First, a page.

—by David Auburn. Directed by Carl Drake.
Cnr Arthur St & Main Highway
(Mystery/Drama) On the eve of her twenty-fifth birthday, Catherine, a troubled young woman, has spent years caring for her brilliant but unstable father, a famous mathematician. Now, following his death, she must deal with her own volatile emotions; the arrival of her estranged sister, Claire; and the attentions of Hal, a former student of her fathers who hopes to find valuable work in the 103 notebooks that her father
left behind. Over the long weekend that follows, a burgeoning romance and the discovery of a mysterious notebook draw Catherine into the most difficult problem of all: How much of her father's madness—or genius—will she inherit?
Proof contains themes of death, depression, mental illness, and adult language. The play won the 2001 Pulitzer Prize for Drama and Tony Award for Best Play.
For more information, audition requirements and a copy of the script
please contact Carl Drake by email to:
Commence Sunday 5 January 2020, Tuesdays and Thursdays each week
from 7.30pm, Sundays from 12.30pm.
Thursday 12 to Saturday 21 March 2020 - 10 performances including 2
About the director
Carl Drake is an Actor, Director & Producer in both amateur and professional theatre spaces. Proof will be his 11th directorial position spanning 10 relatively short years in the performing arts. During this time, he attended a vast number of acting and directing workshops on a variety of techniques which he now draws from. These include, Meisner, Ivana Chubbuck, Uta Hagen, Jeremiah Comey, Matthew Harrison & Mark Travis. In 2018, he formed Cafe Theatre which entered a play in the recent Short+Sweet Festival and proudly won 3 awards including Judges Choice Award.
It will be his full first length play at Ellerslie Theatre having previously directed two One Act Plays, ‘Farewell’ in 2015 and ‘Dolores’ in 2017 which were well received by audiences.
Notes from the director
Rarely is one presented with the opportunity to direct a play that’s on one’s bucket list. Proof by David Auburn is one such play that has been on my list for many years, and as such, I’m both humbled and excited to be directing this play at Ellerslie Theatre.
Proof is an important play that demonstrates the complexities of mental health and how a series of unfortunate events coupled with unintentional interpersonal power-play dynamics from well-meaning loved-ones, can spiral someone into despair and manic depressive episodes.
This play requires 4 strong actors, who deeply understand and empathise with the characters as this will be both a challenging and exhilarating experience bringing this piece to life. Using a variety of directing techniques, I like to focus primarily on developing the relationships between each of the characters and work collaboratively with both cast and crew as a creative team. I hope to see you at the auditions.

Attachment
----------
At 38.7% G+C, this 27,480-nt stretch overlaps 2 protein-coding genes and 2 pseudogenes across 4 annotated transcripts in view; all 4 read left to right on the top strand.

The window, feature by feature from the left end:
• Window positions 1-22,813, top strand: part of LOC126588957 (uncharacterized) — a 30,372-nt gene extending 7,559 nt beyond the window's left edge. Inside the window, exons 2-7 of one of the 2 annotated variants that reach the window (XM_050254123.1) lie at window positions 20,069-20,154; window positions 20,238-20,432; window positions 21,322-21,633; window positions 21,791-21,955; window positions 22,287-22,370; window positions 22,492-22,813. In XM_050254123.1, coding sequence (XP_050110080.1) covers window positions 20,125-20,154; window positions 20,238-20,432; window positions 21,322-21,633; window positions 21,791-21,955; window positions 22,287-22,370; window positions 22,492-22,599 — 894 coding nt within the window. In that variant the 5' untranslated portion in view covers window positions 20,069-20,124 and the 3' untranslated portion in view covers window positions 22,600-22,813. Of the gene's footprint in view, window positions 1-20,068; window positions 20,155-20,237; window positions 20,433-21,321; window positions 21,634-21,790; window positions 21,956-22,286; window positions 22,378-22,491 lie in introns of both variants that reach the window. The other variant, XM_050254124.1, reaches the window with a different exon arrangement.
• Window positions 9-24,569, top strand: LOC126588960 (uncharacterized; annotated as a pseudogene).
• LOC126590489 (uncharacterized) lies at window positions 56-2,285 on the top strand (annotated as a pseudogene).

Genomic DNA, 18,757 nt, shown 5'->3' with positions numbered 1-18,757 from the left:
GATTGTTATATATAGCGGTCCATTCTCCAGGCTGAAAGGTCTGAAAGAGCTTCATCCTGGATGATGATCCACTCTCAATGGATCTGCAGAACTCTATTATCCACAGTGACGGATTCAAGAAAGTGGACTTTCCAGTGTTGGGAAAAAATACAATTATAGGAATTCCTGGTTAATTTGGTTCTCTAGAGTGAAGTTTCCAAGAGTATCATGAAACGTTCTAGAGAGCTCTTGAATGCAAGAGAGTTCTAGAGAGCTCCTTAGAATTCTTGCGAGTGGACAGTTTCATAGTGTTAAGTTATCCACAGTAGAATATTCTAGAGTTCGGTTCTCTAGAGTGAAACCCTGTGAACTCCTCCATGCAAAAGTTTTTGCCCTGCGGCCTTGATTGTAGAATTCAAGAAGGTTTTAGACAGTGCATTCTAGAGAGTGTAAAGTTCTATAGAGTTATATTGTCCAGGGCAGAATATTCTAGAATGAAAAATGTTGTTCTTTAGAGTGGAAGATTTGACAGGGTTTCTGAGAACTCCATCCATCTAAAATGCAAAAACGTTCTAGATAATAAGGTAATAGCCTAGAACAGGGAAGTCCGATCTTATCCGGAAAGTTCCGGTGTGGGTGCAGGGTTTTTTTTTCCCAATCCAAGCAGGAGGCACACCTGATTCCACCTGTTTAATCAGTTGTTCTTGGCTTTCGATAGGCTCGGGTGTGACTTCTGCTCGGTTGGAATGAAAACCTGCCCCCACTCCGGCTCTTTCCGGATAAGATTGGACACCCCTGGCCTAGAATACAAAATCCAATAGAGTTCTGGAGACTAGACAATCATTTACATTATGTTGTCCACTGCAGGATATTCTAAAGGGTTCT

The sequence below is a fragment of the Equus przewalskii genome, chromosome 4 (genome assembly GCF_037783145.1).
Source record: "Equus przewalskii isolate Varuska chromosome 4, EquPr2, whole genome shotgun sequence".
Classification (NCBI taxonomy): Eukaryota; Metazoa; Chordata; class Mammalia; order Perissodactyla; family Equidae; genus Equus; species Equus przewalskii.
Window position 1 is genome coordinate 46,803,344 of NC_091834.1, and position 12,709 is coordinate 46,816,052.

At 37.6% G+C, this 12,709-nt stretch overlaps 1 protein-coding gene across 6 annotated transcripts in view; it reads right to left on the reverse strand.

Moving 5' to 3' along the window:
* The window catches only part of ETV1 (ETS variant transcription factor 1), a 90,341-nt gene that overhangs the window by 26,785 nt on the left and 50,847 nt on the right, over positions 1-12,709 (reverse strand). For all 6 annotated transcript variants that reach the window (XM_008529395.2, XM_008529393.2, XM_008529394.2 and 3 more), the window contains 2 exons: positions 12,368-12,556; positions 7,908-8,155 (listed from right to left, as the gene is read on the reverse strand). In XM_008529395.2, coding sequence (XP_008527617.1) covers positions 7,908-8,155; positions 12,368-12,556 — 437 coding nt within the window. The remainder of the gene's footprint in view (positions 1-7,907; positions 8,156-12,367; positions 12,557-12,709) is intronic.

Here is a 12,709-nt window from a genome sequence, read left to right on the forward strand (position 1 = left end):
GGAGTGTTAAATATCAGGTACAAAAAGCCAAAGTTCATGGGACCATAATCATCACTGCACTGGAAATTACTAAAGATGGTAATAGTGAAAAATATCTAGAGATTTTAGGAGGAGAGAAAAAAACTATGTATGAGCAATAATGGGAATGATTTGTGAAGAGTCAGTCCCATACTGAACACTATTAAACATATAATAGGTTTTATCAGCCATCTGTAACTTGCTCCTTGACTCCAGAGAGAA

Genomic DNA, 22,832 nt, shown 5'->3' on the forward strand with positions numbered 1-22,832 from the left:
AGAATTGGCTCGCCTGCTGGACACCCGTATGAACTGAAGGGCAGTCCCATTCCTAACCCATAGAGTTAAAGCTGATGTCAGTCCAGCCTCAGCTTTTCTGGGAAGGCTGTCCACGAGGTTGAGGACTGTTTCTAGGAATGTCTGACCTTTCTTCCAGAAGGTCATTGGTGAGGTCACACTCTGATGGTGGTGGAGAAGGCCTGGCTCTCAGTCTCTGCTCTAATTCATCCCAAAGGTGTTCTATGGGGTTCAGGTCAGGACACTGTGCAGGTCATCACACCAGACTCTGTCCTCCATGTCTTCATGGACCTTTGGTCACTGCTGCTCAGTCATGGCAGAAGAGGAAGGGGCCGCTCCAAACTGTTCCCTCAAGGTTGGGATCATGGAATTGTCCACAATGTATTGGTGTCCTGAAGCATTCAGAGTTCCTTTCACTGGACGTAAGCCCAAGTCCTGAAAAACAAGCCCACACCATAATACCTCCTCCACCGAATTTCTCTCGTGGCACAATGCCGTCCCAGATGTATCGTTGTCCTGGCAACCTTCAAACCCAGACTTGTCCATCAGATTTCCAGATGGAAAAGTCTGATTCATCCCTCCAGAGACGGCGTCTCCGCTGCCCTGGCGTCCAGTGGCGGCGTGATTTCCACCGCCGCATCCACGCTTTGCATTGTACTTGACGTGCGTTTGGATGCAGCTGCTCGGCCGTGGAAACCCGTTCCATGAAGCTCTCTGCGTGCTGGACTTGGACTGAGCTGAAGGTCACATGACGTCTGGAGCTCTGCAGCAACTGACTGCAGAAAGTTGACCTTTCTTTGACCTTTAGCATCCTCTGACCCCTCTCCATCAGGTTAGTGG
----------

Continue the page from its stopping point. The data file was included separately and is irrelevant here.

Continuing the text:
The ages are only suggestions and should only be treated as guidelines. If you are outside of this age range but feel you are perfect for the role, please come along to audition.
||having placed her own dreams and aspirations on hold to care for her mentally ill father. Their relationship, although sometimes antagonistic on the surface, was sustained by strong mutual affection. Although she is a brilliant mathematician and strong, highly intelligent woman, Catherine is worried that, not only has she inherited her father’s genius, she may have also inherit his illness.
||Robert was a mathematical genius. When he was in his early twenties, he made major contributions to game theory, algebraic geometry, and nonlinear operator theory. While he was still in his twenties, Robert was afflicted by a serious mental illness, which dogged the remainder of his life. He became so incapacitated that his daughter Catherine had to stay at home to care for him. Robert had a deep affection for Catherine.
||is a former PhD student of Robert. Now working in the mathematics department of the local college and moonlighting in a rock-band, it is he who uncovers the proof. With a long term interest in Catherine, it is for a slightly insensitive and manipulative Hal to ascertain the truth behind the proof.
||elder sister to Catherine, recently relocated to New York and now returns to Chicago for a funeral, keen to take Catherine back to the Big Apple. She’s non-mathematical and sophisticated, wants Catherine to be within arm’s reach however is unwilling to offer her the support she likely needs. She has reservations regarding the proof’s authorship and certainly struggles to comprehend her younger sister being a ground-breaking scientist.